Born in 1916 in
, Harry Hagg James was the son of a circus bandleader, and he spent much of his childhood in this unusual musical environment. (His adult fondness for such showpieces as "Carnival of Venice" no doubt stemmed from early exposure to brass-band music.) He began playing drums at age seven and three years later commenced trumpet lessons with his father. The boy evidently learned quickly: While in his teens, he played in a succession of bands in Albany, Georgia , where his family had settled, and by the time he was nineteen had graduated to the national level with the Ben Pollack band. His popularity, however, was established with his 1937-38 stint in the most renowned of Benny Goodman's orchestras, enabling him to go on his own and become one of the most successful bandleaders of the Swing Era — before reaching the age of thirty. … Texas
With the unofficial demise of the Swing Era at the end of 1946, James disbanded his orchestra, as did a number of other bandleaders, but he formed a new band soon afterward and led it intermittently throughout the next decade. In the late Fifties he began what was arguably the most artistically fruitful period of his career: During this time, he acquired a base at the Flamingo Hotel in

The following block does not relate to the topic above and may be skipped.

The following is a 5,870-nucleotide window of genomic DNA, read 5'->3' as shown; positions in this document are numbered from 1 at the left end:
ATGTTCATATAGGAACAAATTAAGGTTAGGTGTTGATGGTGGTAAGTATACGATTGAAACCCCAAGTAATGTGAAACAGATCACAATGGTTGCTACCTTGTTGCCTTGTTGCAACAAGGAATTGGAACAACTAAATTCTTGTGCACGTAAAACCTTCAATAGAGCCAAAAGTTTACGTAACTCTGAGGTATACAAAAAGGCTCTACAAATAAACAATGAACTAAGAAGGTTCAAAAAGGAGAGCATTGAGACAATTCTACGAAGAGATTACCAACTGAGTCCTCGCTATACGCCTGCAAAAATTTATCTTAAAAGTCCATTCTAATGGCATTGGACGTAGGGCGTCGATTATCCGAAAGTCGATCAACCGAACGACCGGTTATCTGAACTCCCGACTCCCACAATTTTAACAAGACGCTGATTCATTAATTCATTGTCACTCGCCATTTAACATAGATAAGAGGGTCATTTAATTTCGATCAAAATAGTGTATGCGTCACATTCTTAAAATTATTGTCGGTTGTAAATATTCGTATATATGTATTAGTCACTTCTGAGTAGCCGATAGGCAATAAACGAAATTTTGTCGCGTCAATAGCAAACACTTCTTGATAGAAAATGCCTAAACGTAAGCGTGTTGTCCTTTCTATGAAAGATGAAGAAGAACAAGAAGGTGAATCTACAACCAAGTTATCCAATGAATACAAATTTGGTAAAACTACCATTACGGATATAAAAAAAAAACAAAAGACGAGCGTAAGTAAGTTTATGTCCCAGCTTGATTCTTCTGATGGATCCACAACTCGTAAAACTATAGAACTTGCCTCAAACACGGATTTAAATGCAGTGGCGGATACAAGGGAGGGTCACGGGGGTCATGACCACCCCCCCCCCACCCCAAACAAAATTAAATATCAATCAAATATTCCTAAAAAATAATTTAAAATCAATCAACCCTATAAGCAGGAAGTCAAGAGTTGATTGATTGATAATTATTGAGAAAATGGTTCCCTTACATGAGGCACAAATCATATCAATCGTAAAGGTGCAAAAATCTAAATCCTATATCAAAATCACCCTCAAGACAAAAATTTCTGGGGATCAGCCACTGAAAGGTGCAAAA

, where his band played for several months of each year when not touring. James also commissioned a slew of charts from first-rate composer-arrangers: Ralph Burns, Bob Florence, Neal Hefti, Thad Jones and, most of all, Ernie Wilkins. The last three, not coincidentally, had written extensively for Count Basie, whose band James admired and, to some extent, imitated in approach. Las Vegas
But the James band was more than just a Basie copy — its leader was too strong a musical personality to settle for that. His own playing continued to grow in scope — including an assimilation of Clifford Brown's music — ….
"He was the greatest musician I ever played with," tenor saxophonist Jay Corre says. Both Corre and bassist Red Kelly mention that James had what must have been a photographic memory (and a phonographic ear). He not only had his own parts memorized but those of every band member as well. If a player was absent, James would play the missing part on trumpet. And Ray Sims played an occasional game with the leader: Sims would pull out any chart and display a random two measures of his second trombone — even from an arrangement that the band had not played in years — and James would invariably identify the piece correctly. …
Harry James continued to play magnificently and lead his orchestra until his death in 1983. The music contained in this collection, all recorded during what was arguably his most creative period, makes a strong case for a reevaluation of his place both in jazz history and in the jazz pantheon. In a musical tradition that celebrates individuality, he was truly one of a kind.”